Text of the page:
ATLANTA, June 28 /PRNewswire-USNewswire/ -- As companies seek new ways to enhance profitability in the wake of the economic downturn, corporate real estate strategies play a large role in shaping the overall business direction, according to a survey conducted by CoreNet Global, the 6,500-member international association of corporate real estate (CRE) and workplace executives, along with Atlanta-based Georgia State University and Finland-based Aalto University.
Changes being implemented today, as primarily cost saving measures will become avenues for growth when the economy rebounds, according to the survey.
"There was an oversimplification in the past when it came to managing corporate real estate, primarily related to how many square feet a firm had or didn't have," said Michael Anderson, Manager of the CoreNet Global Research and Knowledge Center. "Today, that no longer exists. The management of workplace settings, allowances for mobile work, and collaborative environments are all elements of a comprehensive real estate strategy that has significant implications for the corporate bottom line."
In the survey, a strong majority of 71 percent of the respondents reported that their organizations have a formal real estate strategy, indicating that their firms recognize that corporate real estate management can add value to the firm and that they are taking an organized approach to real estate decisions.
The survey points out that corporate real estate managers are currently focusing on profitability rather than growth, usually by reducing real estate costs. This means in some cases increasing the virtual aspects of the workplace and forgoing environmentally friendly enhancements if they do not directly reduce expenses.
Physical location still a priority
Even with the current focus on remote workspaces and locations – accommodations for mobile work, teamwork space and teleconferencing facilities ranked among the most important attributes of the workspace -- companies still seek physical office space that is accessible to their labor force via major roads and highway infrastructure.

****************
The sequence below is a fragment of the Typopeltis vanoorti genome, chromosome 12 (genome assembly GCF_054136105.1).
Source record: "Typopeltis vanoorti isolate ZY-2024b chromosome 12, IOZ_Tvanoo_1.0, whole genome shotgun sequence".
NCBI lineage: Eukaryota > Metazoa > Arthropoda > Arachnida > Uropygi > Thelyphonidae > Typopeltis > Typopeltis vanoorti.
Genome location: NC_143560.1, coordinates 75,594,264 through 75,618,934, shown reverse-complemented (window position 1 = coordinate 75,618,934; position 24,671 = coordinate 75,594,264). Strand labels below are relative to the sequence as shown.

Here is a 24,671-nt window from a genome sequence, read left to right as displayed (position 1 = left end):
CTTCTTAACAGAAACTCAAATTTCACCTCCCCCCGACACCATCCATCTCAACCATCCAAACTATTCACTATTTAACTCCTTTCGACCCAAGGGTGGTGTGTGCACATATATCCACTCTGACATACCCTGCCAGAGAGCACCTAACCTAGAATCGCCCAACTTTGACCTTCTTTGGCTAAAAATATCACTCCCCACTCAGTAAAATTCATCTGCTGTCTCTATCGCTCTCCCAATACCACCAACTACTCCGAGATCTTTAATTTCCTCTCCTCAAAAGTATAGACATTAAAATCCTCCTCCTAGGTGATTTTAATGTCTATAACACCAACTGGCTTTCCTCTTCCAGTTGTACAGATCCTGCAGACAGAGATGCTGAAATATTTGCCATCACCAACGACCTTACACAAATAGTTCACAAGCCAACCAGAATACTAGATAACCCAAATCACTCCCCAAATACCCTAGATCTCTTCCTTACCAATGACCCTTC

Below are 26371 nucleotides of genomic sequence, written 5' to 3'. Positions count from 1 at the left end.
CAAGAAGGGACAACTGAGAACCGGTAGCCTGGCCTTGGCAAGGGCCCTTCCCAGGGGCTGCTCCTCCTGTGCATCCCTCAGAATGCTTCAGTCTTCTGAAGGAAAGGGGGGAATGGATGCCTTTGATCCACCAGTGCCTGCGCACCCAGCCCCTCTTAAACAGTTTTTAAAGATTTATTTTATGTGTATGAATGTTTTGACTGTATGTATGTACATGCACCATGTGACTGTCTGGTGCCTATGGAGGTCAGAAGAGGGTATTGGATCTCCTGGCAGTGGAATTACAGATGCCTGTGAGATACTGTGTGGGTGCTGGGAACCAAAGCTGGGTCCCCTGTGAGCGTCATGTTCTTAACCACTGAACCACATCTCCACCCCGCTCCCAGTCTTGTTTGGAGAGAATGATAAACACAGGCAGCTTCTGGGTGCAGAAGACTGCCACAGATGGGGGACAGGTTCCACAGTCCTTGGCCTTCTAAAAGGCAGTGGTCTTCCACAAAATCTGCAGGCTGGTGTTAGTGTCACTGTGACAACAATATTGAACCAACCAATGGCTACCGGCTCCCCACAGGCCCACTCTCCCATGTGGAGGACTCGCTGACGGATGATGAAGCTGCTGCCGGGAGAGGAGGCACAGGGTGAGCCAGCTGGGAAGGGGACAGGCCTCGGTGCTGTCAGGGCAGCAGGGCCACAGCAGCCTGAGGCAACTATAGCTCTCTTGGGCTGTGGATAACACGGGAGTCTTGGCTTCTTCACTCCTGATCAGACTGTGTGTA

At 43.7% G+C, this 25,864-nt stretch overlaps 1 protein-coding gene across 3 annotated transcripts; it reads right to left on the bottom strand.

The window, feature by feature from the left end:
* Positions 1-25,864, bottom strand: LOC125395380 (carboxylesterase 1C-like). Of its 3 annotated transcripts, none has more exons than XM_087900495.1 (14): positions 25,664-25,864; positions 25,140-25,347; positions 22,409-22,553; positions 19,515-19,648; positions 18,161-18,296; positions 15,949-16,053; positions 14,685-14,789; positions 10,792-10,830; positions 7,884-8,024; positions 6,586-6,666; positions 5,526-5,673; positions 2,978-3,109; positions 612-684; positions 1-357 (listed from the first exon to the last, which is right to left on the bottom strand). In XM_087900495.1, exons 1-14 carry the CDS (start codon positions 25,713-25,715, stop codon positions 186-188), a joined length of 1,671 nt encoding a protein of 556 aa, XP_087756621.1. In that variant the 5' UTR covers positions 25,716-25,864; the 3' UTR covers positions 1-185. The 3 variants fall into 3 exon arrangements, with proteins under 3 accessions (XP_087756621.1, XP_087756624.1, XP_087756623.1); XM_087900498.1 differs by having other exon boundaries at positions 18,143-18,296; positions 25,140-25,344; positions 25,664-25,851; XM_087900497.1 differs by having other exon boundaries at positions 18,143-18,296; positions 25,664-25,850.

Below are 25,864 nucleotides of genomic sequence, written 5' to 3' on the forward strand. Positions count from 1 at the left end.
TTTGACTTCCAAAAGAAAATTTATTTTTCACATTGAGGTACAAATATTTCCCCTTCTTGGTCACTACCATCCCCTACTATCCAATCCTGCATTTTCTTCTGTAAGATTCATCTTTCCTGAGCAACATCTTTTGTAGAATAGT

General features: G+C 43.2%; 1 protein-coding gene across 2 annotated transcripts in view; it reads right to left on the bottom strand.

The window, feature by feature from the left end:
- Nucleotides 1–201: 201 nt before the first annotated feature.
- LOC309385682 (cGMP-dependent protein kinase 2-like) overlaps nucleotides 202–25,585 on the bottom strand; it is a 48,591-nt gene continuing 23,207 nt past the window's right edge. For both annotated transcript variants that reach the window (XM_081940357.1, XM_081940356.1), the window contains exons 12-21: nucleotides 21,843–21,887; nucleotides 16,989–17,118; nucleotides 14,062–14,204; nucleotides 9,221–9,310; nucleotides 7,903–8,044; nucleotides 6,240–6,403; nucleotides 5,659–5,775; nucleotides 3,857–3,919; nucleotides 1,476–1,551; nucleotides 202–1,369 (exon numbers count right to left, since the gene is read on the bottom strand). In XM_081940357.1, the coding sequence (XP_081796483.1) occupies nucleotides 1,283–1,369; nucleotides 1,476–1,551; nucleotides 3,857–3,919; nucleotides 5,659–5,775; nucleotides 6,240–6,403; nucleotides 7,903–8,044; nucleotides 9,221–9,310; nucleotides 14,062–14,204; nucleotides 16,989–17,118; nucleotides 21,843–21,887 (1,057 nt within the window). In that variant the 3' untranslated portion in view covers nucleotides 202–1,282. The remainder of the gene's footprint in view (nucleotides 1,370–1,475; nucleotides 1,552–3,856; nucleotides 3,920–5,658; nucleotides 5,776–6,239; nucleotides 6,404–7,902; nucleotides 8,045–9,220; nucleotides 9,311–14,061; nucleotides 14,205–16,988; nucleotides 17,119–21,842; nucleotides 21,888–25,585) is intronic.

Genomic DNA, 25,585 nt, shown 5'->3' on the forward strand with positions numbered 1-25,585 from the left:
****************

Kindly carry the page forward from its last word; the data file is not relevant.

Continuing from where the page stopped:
For many firms, specifically those involved in real estate, financial services, manufacturing and technology, the physical real estate also serves as a marketing and sales tool, tying CRE to the corporate brand and brand reputation.
Design of physical structures that accommodate teamwork and openness/visibility are rated as important. Technology, manufacturing, and business services firms place an emphasis on open floor plans. Firms that occupy just one office location are less likely to look for multipurpose space. The workspace social factor emerges in the value placed on spaces that encourage teamwork.
Turning Savings into Growth Plans
Today's embrace of technology to reduce space requirements and allow mobile work – as a means of reducing expenses -- will be tomorrow's strategy of fostering growth through creating workspaces that support innovation and sales through collaboration across workspaces, as conditions improve, according to the study.
Methodology: The survey of CoreNet Global's membership yielded results from 271 senior level real estate managers of various sized companies in a range of industries and from all global regions. The survey was conducted by CoreNet Global, along with the Georgia State University's J. Mack Robinson College of Business and Aalto University in February 2010.
CoreNet Global is the world's leading association for corporate real estate (CRE) and workplace professionals, service providers, and economic developers. Our 6,500 members, who include 70% of the top 100 U.S. companies and nearly half of the Global 2000, meet locally, globally and virtually to develop networks, share knowledge, learn and thrive professionally.
For more information, visit www.corenetglobal.org
SOURCE CoreNet Global